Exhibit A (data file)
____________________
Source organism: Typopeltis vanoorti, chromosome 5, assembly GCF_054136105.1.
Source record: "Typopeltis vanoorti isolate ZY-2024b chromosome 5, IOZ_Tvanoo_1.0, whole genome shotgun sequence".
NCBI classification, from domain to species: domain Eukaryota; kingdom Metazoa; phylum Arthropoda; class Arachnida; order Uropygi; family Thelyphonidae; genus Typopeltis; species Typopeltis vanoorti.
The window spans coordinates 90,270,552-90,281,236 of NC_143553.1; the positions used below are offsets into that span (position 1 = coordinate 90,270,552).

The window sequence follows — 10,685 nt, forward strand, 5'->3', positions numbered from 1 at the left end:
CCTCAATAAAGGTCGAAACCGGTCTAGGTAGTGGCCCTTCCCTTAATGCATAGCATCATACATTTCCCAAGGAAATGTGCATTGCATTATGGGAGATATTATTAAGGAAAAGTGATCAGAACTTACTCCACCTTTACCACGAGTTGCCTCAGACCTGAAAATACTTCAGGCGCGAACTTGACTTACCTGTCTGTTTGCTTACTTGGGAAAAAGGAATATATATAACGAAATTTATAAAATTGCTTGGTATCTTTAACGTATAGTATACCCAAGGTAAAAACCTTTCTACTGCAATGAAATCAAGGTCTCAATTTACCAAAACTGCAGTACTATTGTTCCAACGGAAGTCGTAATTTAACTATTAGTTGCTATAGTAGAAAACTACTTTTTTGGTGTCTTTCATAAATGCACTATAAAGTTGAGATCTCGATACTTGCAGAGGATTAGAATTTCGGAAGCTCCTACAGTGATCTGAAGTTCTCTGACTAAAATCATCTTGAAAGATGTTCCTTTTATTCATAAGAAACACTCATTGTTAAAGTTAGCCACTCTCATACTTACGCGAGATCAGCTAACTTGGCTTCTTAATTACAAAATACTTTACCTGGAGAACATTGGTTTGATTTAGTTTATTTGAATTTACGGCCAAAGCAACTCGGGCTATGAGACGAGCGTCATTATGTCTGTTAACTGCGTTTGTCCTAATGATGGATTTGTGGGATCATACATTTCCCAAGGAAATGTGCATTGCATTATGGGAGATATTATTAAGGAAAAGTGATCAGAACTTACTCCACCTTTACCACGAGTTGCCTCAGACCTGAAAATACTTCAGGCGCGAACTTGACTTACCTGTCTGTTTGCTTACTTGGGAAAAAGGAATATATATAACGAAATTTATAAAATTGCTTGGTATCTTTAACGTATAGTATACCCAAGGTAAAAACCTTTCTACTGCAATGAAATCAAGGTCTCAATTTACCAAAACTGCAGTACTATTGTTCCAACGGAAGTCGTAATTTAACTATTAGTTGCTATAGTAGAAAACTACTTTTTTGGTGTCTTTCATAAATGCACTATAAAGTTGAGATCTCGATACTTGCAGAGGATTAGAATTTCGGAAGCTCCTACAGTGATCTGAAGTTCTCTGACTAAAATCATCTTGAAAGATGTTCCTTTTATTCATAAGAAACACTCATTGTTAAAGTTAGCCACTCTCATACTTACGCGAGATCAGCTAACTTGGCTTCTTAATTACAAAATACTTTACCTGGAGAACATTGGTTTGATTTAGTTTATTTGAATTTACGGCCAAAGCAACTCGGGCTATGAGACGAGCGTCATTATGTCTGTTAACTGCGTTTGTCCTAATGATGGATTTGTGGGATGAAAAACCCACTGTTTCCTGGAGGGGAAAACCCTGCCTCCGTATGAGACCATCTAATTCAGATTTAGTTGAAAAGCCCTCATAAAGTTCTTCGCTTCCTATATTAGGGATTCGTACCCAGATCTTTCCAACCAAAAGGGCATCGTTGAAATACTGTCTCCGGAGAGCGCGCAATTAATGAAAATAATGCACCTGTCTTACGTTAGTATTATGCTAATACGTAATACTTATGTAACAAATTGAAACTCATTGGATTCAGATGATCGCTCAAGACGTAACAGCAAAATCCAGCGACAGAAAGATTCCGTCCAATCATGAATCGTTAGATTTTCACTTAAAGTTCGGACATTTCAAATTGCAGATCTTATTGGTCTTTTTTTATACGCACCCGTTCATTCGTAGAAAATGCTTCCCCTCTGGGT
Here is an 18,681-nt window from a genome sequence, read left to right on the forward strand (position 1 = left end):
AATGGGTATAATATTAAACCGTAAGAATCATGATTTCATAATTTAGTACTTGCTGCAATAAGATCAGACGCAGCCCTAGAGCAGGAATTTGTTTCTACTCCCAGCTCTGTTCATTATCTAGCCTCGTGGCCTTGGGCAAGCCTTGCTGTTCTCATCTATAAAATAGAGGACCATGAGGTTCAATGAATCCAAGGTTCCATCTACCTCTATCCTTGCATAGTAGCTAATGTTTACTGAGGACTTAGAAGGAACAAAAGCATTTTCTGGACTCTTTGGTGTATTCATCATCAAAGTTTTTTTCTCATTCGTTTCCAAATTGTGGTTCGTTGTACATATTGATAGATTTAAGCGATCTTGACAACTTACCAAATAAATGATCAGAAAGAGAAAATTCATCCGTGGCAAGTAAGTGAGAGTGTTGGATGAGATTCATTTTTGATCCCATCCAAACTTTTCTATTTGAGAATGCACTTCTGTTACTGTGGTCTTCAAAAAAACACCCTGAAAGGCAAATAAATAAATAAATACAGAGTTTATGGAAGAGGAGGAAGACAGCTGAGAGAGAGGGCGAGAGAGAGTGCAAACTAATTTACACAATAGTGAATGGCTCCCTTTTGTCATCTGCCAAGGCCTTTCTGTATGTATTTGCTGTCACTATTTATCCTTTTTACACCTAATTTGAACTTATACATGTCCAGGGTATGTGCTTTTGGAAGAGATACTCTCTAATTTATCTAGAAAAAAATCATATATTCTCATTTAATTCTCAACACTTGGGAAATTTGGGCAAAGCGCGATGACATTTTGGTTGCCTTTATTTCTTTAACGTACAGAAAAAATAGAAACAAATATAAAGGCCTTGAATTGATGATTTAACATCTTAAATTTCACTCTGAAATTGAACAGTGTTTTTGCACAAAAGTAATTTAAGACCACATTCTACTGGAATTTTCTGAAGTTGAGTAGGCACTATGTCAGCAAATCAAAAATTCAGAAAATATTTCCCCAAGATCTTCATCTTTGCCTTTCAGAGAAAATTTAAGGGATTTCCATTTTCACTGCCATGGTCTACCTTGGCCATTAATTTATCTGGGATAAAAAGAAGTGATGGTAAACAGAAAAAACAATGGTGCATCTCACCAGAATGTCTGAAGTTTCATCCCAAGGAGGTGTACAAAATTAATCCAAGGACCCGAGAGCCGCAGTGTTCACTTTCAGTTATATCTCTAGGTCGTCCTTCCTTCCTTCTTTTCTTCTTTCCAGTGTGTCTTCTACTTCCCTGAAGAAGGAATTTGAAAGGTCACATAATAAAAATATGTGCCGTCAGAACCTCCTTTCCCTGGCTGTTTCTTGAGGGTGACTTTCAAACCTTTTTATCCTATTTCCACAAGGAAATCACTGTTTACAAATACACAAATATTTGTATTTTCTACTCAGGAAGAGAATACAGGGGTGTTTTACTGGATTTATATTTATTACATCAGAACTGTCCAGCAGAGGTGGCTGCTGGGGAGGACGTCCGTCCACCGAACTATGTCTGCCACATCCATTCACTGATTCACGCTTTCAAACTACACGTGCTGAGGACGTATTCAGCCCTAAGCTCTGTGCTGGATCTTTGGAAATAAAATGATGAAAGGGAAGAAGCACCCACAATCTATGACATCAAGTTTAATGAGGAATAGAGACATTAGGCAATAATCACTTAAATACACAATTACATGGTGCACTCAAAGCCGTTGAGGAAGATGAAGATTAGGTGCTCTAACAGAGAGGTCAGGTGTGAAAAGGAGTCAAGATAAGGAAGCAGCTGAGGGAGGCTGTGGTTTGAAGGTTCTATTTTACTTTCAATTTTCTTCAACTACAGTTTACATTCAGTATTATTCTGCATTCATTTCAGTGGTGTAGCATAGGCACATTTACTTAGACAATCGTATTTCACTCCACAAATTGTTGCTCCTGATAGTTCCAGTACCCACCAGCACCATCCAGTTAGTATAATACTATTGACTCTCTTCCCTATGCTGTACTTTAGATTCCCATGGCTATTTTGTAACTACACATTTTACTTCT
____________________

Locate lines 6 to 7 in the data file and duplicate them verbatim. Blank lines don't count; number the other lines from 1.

CCTCAATAAAGGTCGAAACCGGTCTAGGTAGTGGCCCTTCCCTTAATGCATAGCATCATACATTTCCCAAGGAAATGTGCATTGCATTATGGGAGATATTATTAAGGAAAAGTGATCAGAACTTACTCCACCTTTACCACGAGTTGCCTCAGACCTGAAAATACTTCAGGCGCGAACTTGACTTACCTGTCTGTTTGCTTACTTGGGAAAAAGGAATATATATAACGAAATTTATAAAATTGCTTGGTATCTTTAACGTATAGTATACCCAAGGTAAAAACCTTTCTACTGCAATGAAATCAAGGTCTCAATTTACCAAAACTGCAGTACTATTGTTCCAACGGAAGTCGTAATTTAACTATTAGTTGCTATAGTAGAAAACTACTTTTTTGGTGTCTTTCATAAATGCACTATAAAGTTGAGATCTCGATACTTGCAGAGGATTAGAATTTCGGAAGCTCCTACAGTGATCTGAAGTTCTCTGACTAAAATCATCTTGAAAGATGTTCCTTTTATTCATAAGAAACACTCATTGTTAAAGTTAGCCACTCTCATACTTACGCGAGATCAGCTAACTTGGCTTCTTAATTACAAAATACTTTACCTGGAGAACATTGGTTTGATTTAGTTTATTTGAATTTACGGCCAAAGCAACTCGGGCTATGAGACGAGCGTCATTATGTCTGTTAACTGCGTTTGTCCTAATGATGGATTTGTGGGATCATACATTTCCCAAGGAAATGTGCATTGCATTATGGGAGATATTATTAAGGAAAAGTGATCAGAACTTACTCCACCTTTACCACGAGTTGCCTCAGACCTGAAAATACTTCAGGCGCGAACTTGACTTACCTGTCTGTTTGCTTACTTGGGAAAAAGGAATATATATAACGAAATTTATAAAATTGCTTGGTATCTTTAACGTATAGTATACCCAAGGTAAAAACCTTTCTACTGCAATGAAATCAAGGTCTCAATTTACCAAAACTGCAGTACTATTGTTCCAACGGAAGTCGTAATTTAACTATTAGTTGCTATAGTAGAAAACTACTTTTTTGGTGTCTTTCATAAATGCACTATAAAGTTGAGATCTCGATACTTGCAGAGGATTAGAATTTCGGAAGCTCCTACAGTGATCTGAAGTTCTCTGACTAAAATCATCTTGAAAGATGTTCCTTTTATTCATAAGAAACACTCATTGTTAAAGTTAGCCACTCTCATACTTACGCGAGATCAGCTAACTTGGCTTCTTAATTACAAAATACTTTACCTGGAGAACATTGGTTTGATTTAGTTTATTTGAATTTACGGCCAAAGCAACTCGGGCTATGAGACGAGCGTCATTATGTCTGTTAACTGCGTTTGTCCTAATGATGGATTTGTGGGATGAAAAACCCACTGTTTCCTGGAGGGGAAAACCCTGCCTCCGTATGAGACCATCTAATTCAGATTTAGTTGAAAAGCCCTCATAAAGTTCTTCGCTTCCTATATTAGGGATTCGTACCCAGATCTTTCCAACCAAAAGGGCATCGTTGAAATACTGTCTCCGGAGAGCGCGCAATTAATGAAAATAATGCACCTGTCTTACGTTAGTATTATGCTAATACGTAATACTTATGTAACAAATTGAAACTCATTGGATTCAGATGATCGCTCAAGACGTAACAGCAAAATCCAGCGACAGAAAGATTCCGTCCAATCATGAATCGTTAGATTTTCACTTAAAGTTCGGACATTTCAAATTGCAGATCTTATTGGTCTTTTTTTATACGCACCCGTTCATTCGTAGAAAATGCTTCCCCTCTGGGT
Here is an 18,681-nt window from a genome sequence, read left to right on the forward strand (position 1 = left end):